Chidiogo: There is both a commercial and social value to engaging in Social entrepreneurship. Social entrepreneurship is key to addressing the problem of social justice because it is a model that speaks to combining the efficiency of the private sector entrepreneurs with the 'market' need for social goods that improve the lives and livelihood of people. Many young people understand this hence their increasing engagement in social entrepreneurship as a platform to sustainably change the world.

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Ebenezar: Also tomorrow is Mother Language Day, and you're a polyglot, Aunty Chidiogo, you speak 7 Languages; English, French, Italian, Igbo, Chinese, Spanish, and German. Wow! And presently, I'm still struggling with my native language. How did you develop such language skills?

Chidiogo: I learned of my love for languages relatively late at the age of 17. I have not looked back since. I learnt French and Italian studying in Paris and in Bologna respectively. And German and Mandarin working in Berlin and in Beijing. And finally Spanish travelling in Mexico.

I found something I loved and which opened up a new world of people, and I perused it. I found the way that works for me, which is to immerse myself in the culture and the people and have since sought opportunities that permitted this. There is no secret, rather, there is the truth of the joy I get from experiencing each day in a new light, with each day coming closer to understanding a person and ideas you otherwise might have never known.

Ebenezar: What are some projects and events the Global Shapers Community in Africa will be looking forward to in 2015? We had Shaping Davos in January right? How did that go?

Chidiogo: Shaping Davos was a Global Shapers Community innovation at Davos. Shaping Davos connected 40 cities from around the world on 10 key issues through live, interactive webcast sessions during the Annual Meeting. Sessions included topics such as conflict resolution, disrupting classrooms, engaging youth with work, and rethinking politics. Amongst the 40 cities connecting to the sessions via Skype or satellite were Gaza, Juba, Colombo, Tunis, Manila, Pittsburgh, and Rome. During the Annual Meeting there were 17,000 visits from over 12,000 users.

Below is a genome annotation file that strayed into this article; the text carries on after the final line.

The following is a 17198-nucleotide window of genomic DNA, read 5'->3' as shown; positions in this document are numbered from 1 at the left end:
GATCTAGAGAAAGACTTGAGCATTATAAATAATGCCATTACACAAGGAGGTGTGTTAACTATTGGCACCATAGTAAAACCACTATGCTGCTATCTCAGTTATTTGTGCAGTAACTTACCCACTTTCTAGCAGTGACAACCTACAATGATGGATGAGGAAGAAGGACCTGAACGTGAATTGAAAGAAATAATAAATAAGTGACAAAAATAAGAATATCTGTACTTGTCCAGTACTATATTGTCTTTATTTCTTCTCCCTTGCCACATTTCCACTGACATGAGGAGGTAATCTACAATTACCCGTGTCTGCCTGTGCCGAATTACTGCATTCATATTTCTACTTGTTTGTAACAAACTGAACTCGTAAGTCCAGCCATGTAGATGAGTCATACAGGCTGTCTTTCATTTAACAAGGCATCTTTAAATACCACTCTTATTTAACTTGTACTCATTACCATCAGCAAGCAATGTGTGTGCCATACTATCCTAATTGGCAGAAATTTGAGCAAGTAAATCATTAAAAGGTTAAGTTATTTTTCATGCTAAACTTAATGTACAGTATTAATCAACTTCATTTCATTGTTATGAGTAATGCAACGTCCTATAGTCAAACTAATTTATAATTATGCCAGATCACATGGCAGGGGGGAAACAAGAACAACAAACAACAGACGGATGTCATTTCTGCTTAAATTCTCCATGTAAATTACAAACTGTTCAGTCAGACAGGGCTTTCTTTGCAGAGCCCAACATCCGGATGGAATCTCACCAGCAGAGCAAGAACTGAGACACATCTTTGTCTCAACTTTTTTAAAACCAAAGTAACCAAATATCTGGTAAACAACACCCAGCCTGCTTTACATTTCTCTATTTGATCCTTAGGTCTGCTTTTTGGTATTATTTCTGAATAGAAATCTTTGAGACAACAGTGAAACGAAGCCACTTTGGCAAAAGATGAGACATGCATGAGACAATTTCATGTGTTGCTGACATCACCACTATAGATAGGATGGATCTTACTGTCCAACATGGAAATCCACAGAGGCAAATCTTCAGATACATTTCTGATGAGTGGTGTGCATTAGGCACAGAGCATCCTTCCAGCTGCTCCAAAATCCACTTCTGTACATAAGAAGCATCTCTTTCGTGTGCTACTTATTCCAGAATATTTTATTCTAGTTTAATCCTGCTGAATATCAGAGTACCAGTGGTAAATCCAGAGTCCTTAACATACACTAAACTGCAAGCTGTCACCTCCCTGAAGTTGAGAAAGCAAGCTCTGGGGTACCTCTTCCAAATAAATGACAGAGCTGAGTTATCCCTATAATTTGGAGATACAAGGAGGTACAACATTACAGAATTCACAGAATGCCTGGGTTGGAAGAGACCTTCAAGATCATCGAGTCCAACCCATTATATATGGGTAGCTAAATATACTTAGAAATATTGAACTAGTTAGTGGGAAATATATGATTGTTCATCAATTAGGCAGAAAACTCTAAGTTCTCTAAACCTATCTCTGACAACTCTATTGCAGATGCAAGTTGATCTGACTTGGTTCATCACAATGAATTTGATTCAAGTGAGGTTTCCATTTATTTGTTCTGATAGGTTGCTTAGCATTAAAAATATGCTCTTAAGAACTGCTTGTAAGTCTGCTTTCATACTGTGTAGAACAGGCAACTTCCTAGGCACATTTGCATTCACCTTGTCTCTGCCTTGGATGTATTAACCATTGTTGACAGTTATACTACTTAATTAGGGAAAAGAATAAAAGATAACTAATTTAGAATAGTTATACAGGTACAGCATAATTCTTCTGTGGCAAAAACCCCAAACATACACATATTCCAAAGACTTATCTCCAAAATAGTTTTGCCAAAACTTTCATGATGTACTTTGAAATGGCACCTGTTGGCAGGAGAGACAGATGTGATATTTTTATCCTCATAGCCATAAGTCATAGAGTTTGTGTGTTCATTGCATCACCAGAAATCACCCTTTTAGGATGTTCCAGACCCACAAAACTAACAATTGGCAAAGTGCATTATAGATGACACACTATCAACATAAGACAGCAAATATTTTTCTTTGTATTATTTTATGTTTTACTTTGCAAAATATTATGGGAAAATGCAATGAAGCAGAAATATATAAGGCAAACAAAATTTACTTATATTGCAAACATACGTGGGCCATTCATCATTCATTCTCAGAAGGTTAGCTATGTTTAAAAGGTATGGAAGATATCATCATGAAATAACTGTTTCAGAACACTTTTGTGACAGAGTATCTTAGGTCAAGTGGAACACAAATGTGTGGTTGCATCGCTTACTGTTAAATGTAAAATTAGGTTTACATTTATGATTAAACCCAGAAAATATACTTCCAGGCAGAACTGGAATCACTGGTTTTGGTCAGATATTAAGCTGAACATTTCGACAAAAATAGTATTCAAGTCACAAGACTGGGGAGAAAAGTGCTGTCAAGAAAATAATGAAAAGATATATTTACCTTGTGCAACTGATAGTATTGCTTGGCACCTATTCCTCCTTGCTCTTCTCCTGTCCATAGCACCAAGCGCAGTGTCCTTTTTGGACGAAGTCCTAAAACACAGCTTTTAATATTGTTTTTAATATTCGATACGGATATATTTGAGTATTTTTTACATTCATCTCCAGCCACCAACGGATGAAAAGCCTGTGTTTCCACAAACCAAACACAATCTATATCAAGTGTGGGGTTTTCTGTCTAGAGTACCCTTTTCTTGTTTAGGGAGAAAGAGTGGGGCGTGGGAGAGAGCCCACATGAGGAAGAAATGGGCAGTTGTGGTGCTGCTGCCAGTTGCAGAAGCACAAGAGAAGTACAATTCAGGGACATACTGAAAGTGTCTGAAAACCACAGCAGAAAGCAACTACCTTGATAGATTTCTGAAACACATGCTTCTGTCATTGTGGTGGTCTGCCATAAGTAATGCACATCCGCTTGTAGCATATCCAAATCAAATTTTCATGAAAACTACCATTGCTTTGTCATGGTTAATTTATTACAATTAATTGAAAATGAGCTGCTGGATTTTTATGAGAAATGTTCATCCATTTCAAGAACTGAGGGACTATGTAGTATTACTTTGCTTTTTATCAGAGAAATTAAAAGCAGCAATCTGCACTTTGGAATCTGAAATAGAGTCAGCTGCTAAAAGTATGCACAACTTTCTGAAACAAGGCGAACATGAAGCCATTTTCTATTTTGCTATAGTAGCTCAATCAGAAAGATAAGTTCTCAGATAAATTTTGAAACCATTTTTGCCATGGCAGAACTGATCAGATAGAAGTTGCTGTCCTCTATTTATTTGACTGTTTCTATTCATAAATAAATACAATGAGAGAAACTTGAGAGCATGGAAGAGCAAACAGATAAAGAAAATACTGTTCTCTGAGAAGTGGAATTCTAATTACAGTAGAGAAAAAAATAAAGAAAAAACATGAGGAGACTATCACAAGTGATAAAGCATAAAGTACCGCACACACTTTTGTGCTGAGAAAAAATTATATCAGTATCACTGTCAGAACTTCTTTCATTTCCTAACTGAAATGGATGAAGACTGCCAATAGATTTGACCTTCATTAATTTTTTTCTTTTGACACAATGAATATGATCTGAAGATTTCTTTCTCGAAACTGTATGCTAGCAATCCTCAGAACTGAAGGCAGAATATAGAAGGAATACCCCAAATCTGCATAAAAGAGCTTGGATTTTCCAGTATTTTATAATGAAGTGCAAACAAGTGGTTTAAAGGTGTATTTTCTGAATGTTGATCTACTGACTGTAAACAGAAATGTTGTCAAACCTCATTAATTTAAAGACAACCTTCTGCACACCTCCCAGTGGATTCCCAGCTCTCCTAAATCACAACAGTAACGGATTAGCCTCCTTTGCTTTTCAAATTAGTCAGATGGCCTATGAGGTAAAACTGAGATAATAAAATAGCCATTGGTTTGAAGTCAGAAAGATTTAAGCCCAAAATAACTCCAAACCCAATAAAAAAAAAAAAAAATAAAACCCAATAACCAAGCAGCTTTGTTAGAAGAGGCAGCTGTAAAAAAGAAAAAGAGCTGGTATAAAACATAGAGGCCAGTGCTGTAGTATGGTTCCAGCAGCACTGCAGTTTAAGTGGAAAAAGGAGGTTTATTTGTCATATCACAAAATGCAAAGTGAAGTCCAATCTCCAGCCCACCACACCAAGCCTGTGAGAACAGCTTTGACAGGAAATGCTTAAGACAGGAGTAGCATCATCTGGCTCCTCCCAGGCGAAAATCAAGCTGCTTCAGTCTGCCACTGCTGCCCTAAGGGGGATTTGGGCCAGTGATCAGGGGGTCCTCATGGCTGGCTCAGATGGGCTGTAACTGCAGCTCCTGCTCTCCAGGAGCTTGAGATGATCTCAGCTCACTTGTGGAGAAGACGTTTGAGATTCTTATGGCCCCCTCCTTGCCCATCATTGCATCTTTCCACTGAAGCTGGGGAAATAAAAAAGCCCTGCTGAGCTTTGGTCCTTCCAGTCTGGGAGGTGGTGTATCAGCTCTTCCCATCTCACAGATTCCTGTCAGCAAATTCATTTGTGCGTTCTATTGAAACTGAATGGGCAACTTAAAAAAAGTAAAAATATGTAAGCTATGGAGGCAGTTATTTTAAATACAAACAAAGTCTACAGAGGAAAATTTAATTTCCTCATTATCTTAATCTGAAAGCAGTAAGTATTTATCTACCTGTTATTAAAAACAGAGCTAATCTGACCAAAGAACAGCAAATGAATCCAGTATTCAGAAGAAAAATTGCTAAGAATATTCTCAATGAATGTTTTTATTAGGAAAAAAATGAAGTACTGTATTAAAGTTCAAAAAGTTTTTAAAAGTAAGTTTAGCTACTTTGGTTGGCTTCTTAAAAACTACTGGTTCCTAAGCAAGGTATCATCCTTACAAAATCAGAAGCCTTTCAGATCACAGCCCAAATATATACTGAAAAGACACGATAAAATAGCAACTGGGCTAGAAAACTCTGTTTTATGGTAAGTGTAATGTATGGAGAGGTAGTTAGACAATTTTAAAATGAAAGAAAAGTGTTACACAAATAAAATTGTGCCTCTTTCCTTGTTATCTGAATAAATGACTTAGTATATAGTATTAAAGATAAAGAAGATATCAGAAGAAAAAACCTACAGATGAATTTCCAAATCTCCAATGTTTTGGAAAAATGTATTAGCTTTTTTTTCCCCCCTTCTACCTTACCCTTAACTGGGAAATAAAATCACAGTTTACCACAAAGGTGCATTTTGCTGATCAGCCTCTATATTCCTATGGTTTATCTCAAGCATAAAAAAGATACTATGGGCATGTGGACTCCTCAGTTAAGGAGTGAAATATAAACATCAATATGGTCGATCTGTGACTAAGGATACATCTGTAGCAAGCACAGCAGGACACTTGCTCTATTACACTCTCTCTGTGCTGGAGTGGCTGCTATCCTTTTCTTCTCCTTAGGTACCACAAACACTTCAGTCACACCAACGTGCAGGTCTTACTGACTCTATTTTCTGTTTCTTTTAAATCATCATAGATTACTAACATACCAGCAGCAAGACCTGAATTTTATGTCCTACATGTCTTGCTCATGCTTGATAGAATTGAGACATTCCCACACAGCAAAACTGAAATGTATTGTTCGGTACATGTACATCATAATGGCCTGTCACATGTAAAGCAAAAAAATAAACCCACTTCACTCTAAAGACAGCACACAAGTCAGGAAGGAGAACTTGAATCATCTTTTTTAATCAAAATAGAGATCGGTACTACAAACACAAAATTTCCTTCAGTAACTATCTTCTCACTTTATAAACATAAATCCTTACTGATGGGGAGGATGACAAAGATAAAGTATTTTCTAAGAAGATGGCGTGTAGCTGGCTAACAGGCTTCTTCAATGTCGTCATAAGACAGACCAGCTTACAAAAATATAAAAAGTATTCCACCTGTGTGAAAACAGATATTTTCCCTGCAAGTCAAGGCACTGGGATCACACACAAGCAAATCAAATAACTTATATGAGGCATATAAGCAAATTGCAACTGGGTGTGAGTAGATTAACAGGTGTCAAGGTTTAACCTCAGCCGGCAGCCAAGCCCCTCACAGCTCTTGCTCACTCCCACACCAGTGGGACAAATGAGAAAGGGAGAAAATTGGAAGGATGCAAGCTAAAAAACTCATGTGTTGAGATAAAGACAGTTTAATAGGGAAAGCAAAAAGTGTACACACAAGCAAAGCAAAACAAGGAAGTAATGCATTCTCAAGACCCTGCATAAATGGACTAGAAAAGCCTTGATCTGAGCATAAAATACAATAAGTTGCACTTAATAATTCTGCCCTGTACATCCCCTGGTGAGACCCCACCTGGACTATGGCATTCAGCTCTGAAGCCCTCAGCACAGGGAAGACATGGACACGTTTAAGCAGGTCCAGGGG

Shapers are involved in projects that are continually impacting their Communities. It is an inspiration to see day in day out and throughout the year the impact of young people who have made the decision to be heard, and the decision to act.

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(Chidiogo speaking at the 2014 Annual Global Shapers Curators Meeting)

Ebenezar: Now, talking about Social Media and the millions of impressions the Shaping-Davos-conversations got on twitter, Facebook, etc. What's your advice to youths out there on the use of social media for positive change?

Chidiogo: Social Media is one of many platforms that we have at our disposal. My advice to youth is to seize every opportunity that amplifies your voice and your impact.

Ebenezar: Last year, we lost your mom--May her soul rest in peace. She was, and is still, a wonderful role model to everyone out there who believes in fighting for what is right, no matter the toes you step on, and we also saw your beautiful tribute to her on all popular Nigerian blogs during that period. What was your relationship with Mom like?

Chidiogo: Thank you. My relationship with my Mom is that of a daughter to her mother.

Ebenezar: Okay? Do you see yourself following Mom's path, and perhaps taking up Leadership positions back at home in Nigeria in the nearest future?

Chidiogo: I see myself treasuring the lessons from my mother. They will guide me for as long as I live and this is the most precious of her gift to all.

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(Chidiogo and her Mom, Late Prof Dora Akunyili)

Ebenezar: On a final note, I know you won't like to comment much on this, but what do you think about the forth coming General elections in Nigeria? Considering all the challenges we're facing as a nation and, the call for the next generation of leaders to take their place.

Chidiogo: I do not mind commenting, but I am infinitely more curious to hear the views of others on the elections. One thing is for certain; I am optimistic about the greatness of Nigerians and focus on fanning the light at the end of the tunnel.

Ebenezar: Thank you so much once again, Aunty Chidiogo, for taking this stroll with me, God bless you Ma.

Chidiogo: Thank you!

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Images Credit: Chidiogo Akunyili

Reference

1- World Day of Social Justice, United Nations

Thought to Remember: "I'll tell you what it really means to worship the LORD. Remove the chains of prisoners, who are chained unjustly. Free those who are abused! Share your food with everyone who is hungry; share your home with the poor and homeless. Give clothes to those in need; don't turn away from your relatives." (Isaiah 58v6-7, CEV)

This Stroll was done to #Observe #WorldDayOfSocialJustice2015.

My next Stroll is on International Mother Language Day, 21st February, with Oluremi Sonaiya, retired Professor of Linguistics and only Female Presidential Candidate in the 2015 Nigerian General Elections. See you then.